"With time sharing ... remember that you are buying vacation time and not a real estate investment," warns a new consumer brochure distributed by the American Resort & Residential Development Association. Unlike other real estate, time-share properties generally have not appreciated much in value, and in many cases the value may have decreased. There are exceptions, of course, but you should not count on selling at a profit.

Given the nature of the association, the warning is a strong one. The organization has about 800 members representing about 90 percent of the vacation ownership and time-share industry. About half of the members are resort developers -- the folks who are building and selling second-home and time-share properties. In the past, sales personnel sometimes gave the generally misleading impression that time-share weeks were easily or profitably resold.

The real value of a time share, says Tom Franks, the association's senior vice president, "is in savings accrued to the user by locking in vacation costs each year." If you buy now, you get yearly vacations at 1990 prices. Like paintings, you acquire a time share not for the resale potential but because you like using it, or exchanging it.

For example: Say, you are accustomed to paying perhaps $200 a night for a beach-front hotel room during the prime season. You decide to buy a week's use of a two-bedroom beach condo for $8,500 -- an average price for time shares. At $200 a night, it would take you about six years (six weeks, 42 nights) to recover your $8,500 payment. In six years, however, the cost of a hotel room might have jumped to $300 or more. You can continue to have use of your apartment -- which has a kitchen and is more spacious than a hotel room -- for years to come. For you, the no vacancy sign never goes up. And you also have the option of exchanging it for an apartment in an equivalent resort at some other appealing destination. Finally, you can always expect some return if you decided to sell.

This all sounds perfectly logical, but to make the figures work you must use your apartment regularly, rent it out or arrange an exchange. You also must ensure that the development remains well-managed and is maintained satisfactorily over the years.


Not everyone who purchases a time-share property ends up wanting to hold onto it for years. Though figures vary, a large number of time-share resales reportedly are available today. As a a result, resales are essentially a buyer's market -- for the time being, anyway -- and there are bargains to be found. Time shares on the resale market generally are selling from 30 to 40 percent less than the original purchase price, according to Linda Miller, vice president of Condolink of Omaha, a major time-share resale and rental firm.

The American Resort & Residential Development Association last year surveyed 601 randomly selected time-share owners and found that 13 percent were actively trying to sell one or more weeks and another 17.5 percent were considering selling. More than half of the owners who were selling indicated they were doing so because they were not making sufficient use of their vacation weeks. Significantly, about 70 percent of the time-share owners surveyed said they were satisfied and had no plans to sell.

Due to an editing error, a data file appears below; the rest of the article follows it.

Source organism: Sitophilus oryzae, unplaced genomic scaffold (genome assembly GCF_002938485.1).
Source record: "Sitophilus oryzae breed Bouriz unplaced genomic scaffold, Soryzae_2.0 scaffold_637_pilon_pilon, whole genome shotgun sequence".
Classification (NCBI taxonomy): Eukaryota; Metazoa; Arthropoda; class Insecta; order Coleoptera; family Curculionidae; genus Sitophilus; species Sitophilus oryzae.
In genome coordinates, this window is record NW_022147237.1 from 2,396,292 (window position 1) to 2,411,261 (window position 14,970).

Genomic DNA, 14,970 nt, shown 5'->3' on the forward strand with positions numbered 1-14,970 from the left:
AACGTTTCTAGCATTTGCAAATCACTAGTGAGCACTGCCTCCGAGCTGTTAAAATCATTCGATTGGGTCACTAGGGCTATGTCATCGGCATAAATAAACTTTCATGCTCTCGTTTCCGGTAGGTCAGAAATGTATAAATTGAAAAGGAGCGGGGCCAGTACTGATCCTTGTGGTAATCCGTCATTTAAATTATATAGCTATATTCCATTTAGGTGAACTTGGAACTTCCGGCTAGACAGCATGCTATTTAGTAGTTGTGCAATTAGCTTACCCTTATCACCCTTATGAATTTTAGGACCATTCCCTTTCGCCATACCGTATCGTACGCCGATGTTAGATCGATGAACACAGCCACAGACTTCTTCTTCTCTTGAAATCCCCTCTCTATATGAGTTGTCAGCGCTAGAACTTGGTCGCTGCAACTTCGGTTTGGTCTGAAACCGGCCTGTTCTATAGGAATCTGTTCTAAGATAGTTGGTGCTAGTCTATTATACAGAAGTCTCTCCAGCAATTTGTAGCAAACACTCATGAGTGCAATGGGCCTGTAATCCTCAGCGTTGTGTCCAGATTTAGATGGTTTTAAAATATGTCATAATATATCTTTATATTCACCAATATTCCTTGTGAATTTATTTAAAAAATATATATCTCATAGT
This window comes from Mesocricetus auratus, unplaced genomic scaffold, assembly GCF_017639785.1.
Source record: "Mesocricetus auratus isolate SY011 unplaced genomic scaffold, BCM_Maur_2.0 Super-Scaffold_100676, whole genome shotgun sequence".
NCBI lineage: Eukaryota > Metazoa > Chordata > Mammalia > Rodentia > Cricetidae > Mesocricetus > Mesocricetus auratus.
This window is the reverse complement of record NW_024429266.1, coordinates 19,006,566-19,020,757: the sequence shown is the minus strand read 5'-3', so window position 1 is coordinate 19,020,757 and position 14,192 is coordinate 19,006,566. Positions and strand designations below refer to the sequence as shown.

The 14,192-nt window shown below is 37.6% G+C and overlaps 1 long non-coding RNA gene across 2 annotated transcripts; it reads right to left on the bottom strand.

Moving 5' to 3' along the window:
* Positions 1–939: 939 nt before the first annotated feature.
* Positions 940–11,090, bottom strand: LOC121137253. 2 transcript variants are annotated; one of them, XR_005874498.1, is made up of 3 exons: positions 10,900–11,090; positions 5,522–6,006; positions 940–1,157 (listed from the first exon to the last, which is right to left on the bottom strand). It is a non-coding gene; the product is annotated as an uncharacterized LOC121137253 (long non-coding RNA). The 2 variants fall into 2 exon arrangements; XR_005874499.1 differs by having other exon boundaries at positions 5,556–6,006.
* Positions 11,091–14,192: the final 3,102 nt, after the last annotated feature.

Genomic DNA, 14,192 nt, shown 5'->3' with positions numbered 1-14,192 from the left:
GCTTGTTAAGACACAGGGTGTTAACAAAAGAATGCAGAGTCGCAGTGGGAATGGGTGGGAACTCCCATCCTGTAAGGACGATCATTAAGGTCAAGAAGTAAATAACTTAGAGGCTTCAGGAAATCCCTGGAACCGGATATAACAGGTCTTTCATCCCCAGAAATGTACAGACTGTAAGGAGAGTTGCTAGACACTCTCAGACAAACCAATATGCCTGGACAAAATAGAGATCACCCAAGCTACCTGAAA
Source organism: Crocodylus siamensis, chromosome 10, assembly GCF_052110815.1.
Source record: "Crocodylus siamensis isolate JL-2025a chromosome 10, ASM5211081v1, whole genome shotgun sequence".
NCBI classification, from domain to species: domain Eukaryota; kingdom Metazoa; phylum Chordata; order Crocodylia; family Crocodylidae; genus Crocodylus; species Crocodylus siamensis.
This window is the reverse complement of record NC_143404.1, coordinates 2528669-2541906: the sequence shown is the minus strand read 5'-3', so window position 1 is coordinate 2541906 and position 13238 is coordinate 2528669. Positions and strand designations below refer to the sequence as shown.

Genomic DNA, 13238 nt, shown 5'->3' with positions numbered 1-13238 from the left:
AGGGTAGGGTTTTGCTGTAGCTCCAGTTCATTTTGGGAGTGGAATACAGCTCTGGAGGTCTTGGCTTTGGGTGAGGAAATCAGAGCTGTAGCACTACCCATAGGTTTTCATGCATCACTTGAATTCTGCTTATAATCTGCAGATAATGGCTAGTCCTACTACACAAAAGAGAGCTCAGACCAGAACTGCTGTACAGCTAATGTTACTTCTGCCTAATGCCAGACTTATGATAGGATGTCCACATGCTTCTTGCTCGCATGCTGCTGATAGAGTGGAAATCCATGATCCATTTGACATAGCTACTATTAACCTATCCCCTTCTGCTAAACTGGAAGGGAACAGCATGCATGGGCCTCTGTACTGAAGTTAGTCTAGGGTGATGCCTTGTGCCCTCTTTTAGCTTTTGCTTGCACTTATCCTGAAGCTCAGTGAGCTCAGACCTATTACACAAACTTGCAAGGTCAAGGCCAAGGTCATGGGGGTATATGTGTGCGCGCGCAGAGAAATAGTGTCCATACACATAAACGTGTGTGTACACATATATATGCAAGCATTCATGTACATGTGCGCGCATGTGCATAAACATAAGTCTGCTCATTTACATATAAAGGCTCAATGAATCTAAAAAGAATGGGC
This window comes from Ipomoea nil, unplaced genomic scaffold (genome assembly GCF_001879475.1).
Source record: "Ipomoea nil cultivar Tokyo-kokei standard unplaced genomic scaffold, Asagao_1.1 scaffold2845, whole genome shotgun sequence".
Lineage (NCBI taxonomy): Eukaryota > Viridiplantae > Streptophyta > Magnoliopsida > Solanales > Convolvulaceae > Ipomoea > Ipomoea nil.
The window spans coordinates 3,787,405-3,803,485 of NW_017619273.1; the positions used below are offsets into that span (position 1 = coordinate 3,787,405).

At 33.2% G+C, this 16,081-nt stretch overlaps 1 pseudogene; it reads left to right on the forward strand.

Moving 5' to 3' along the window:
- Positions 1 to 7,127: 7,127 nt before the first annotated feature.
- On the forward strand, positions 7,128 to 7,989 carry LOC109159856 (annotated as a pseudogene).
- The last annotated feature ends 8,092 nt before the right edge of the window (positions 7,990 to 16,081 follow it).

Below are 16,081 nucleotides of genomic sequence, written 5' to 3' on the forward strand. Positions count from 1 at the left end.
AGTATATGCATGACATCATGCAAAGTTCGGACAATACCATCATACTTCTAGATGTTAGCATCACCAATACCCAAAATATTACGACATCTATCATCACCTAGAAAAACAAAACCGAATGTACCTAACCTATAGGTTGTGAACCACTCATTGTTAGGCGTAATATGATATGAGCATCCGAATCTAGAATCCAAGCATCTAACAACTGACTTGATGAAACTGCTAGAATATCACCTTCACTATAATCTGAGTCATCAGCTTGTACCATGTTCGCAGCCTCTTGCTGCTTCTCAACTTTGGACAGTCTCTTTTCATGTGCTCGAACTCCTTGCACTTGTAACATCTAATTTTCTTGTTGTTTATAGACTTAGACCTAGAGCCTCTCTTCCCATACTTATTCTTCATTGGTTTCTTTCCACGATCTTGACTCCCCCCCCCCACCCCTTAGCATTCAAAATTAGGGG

These resale figures are challenged as too small by the Resort Property Owners Association. It surveyed 12,000 owners and found that 38 percent had put their time-share weeks up for resale. Some of them, according to the study, had dropped their asking price to less than half the initial purchase price.

Owners often choose to sell because of a "change in lifestyle," says Burr, the association's president. If they bought in Orlando, they may go to Disney World for three years and then tire of it. For the next three years, they organize an exchange -- "which can be time consuming. If you get a couple of lemons in exchange, you say 'that's enough for me.'" Meanwhile, they may be paying an annual maintenance fee of $200 or more.

"Time share is obviously not an investment that will appreciate in value," says Burr. "The resale market is now glutted with owners trying to recover some of their initial cash outlay." He estimates that perhaps 300,000 to 500,000 time shares are on the resale market.

While this is bad news for sellers, he says, the opposite is true for someone interested in buying or renting. Last year, Burr bought a week's time share in a two-bedroom apartment on a golf course in what he describes as a "top-quality" Arizona resort. His occupancy week occurs in March, when the golfing is great. He paid only $1,800 for his time share; originally it sold for $10,000.

Burr is a knowledgeable player on the time-share scene, and he held off buying until he found the price he was looking for. But other bargain hunters may be able to find comparably low prices, he says, by taking advantage of time-share auctions, which are held periodically. His association distributes a list of auction houses where you can be placed on a mailing list for upcoming sales. His organization also can provide a list of firms such as Condolink that handle regular time-share resales and rentals.

Purchasing a budget-priced resale, however, has its own drawbacks, according to Carl G. Berry, who heads San Francisco Suites on Nob Hill, an urban time-sharing operation. Berry chaired a workshop on resales at the recent national convention in Las Vegas of the American Resort & Residential Development Association.